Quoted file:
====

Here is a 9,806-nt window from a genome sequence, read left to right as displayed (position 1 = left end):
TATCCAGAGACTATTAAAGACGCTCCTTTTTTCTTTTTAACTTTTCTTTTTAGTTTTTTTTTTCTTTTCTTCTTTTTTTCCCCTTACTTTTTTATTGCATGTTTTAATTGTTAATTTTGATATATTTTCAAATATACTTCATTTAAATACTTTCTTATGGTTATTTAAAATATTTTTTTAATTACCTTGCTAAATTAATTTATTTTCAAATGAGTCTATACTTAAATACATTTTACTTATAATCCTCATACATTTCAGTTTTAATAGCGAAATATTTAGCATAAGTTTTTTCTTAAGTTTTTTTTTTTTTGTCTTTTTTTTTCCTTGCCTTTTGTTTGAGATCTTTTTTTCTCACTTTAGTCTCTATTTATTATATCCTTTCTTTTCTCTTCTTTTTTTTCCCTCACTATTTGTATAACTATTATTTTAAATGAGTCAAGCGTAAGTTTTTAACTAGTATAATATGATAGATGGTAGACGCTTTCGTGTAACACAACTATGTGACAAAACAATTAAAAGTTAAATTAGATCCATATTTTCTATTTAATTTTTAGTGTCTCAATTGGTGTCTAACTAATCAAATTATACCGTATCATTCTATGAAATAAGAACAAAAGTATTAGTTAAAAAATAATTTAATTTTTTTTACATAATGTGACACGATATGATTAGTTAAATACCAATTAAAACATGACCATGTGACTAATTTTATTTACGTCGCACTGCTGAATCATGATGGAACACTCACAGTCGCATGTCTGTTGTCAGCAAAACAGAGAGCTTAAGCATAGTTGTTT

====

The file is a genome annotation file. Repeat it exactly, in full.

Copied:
Here is a 9,806-nt window from a genome sequence, read left to right as displayed (position 1 = left end):
TATCCAGAGACTATTAAAGACGCTCCTTTTTTCTTTTTAACTTTTCTTTTTAGTTTTTTTTTTCTTTTCTTCTTTTTTTCCCCTTACTTTTTTATTGCATGTTTTAATTGTTAATTTTGATATATTTTCAAATATACTTCATTTAAATACTTTCTTATGGTTATTTAAAATATTTTTTTAATTACCTTGCTAAATTAATTTATTTTCAAATGAGTCTATACTTAAATACATTTTACTTATAATCCTCATACATTTCAGTTTTAATAGCGAAATATTTAGCATAAGTTTTTTCTTAAGTTTTTTTTTTTTTGTCTTTTTTTTTCCTTGCCTTTTGTTTGAGATCTTTTTTTCTCACTTTAGTCTCTATTTATTATATCCTTTCTTTTCTCTTCTTTTTTTTCCCTCACTATTTGTATAACTATTATTTTAAATGAGTCAAGCGTAAGTTTTTAACTAGTATAATATGATAGATGGTAGACGCTTTCGTGTAACACAACTATGTGACAAAACAATTAAAAGTTAAATTAGATCCATATTTTCTATTTAATTTTTAGTGTCTCAATTGGTGTCTAACTAATCAAATTATACCGTATCATTCTATGAAATAAGAACAAAAGTATTAGTTAAAAAATAATTTAATTTTTTTTACATAATGTGACACGATATGATTAGTTAAATACCAATTAAAACATGACCATGTGACTAATTTTATTTACGTCGCACTGCTGAATCATGATGGAACACTCACAGTCGCATGTCTGTTGTCAGCAAAACAGAGAGCTTAAGCATAGTTGTTT